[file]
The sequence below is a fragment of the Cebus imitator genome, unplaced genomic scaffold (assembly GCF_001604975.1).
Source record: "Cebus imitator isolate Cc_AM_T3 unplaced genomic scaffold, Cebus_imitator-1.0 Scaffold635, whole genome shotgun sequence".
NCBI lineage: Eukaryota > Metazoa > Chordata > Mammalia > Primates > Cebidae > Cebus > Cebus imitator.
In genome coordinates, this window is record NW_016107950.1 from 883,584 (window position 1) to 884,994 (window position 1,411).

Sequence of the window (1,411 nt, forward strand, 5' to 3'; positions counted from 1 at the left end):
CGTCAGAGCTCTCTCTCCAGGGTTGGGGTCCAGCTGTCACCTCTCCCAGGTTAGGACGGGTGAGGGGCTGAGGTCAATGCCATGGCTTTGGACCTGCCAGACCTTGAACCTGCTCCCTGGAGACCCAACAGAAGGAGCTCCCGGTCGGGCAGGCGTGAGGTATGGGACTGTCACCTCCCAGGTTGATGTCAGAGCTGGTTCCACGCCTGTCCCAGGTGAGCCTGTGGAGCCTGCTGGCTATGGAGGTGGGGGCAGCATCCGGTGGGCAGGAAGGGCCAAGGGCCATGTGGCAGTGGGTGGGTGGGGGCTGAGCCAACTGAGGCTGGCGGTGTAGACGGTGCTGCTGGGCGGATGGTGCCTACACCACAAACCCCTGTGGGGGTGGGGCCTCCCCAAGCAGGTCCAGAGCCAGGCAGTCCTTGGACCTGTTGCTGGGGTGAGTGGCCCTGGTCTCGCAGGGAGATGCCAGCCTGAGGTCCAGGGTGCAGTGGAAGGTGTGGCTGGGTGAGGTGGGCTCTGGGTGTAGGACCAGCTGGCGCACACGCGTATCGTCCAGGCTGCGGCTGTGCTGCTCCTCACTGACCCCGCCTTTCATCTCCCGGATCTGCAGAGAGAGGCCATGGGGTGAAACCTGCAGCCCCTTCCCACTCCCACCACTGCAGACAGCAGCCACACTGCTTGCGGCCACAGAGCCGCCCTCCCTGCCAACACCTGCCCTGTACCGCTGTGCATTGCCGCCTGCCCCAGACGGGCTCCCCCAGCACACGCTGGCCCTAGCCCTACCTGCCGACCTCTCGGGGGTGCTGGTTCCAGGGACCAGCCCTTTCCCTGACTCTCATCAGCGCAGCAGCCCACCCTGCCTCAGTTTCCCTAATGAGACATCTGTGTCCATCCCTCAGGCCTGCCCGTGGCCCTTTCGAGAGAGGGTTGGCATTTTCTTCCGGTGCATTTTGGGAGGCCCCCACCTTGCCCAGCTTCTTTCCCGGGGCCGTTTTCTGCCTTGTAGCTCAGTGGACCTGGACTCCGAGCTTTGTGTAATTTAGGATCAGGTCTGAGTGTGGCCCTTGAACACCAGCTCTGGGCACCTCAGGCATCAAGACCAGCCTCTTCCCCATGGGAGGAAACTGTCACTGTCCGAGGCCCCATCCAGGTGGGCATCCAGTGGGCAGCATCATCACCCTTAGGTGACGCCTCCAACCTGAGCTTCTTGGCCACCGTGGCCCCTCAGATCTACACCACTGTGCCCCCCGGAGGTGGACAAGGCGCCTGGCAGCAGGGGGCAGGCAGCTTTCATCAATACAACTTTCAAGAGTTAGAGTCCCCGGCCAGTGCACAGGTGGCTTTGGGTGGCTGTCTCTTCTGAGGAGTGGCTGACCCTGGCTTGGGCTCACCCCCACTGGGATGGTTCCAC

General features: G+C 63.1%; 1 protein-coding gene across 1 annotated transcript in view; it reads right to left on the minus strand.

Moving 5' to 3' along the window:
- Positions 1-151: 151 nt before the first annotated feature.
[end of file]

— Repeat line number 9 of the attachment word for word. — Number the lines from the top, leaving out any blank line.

- Positions 1-151: 151 nt before the first annotated feature.